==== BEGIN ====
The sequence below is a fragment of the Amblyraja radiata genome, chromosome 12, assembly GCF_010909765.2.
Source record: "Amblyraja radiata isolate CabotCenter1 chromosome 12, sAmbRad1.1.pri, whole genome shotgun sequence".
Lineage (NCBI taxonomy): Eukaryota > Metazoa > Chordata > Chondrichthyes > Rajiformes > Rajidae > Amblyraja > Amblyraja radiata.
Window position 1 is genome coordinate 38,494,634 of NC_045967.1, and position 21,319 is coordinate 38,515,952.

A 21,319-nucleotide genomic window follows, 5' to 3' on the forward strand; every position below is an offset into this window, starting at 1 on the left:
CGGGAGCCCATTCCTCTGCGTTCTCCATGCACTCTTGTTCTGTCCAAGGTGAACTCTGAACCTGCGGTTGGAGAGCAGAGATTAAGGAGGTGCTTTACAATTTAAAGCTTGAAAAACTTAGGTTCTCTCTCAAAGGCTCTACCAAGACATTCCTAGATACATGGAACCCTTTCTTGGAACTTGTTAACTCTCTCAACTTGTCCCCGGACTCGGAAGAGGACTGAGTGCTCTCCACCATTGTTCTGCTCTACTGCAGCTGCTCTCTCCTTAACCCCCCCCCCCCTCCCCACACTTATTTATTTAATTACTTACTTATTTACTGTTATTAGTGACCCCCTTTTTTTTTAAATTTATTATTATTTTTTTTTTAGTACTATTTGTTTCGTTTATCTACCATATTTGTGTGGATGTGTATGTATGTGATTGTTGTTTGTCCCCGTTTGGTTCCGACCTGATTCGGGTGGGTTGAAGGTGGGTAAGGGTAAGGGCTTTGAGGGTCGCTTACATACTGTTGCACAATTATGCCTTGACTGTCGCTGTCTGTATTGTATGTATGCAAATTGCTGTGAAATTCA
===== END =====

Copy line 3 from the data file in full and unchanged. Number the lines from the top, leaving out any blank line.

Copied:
Lineage (NCBI taxonomy): Eukaryota > Metazoa > Chordata > Chondrichthyes > Rajiformes > Rajidae > Amblyraja > Amblyraja radiata.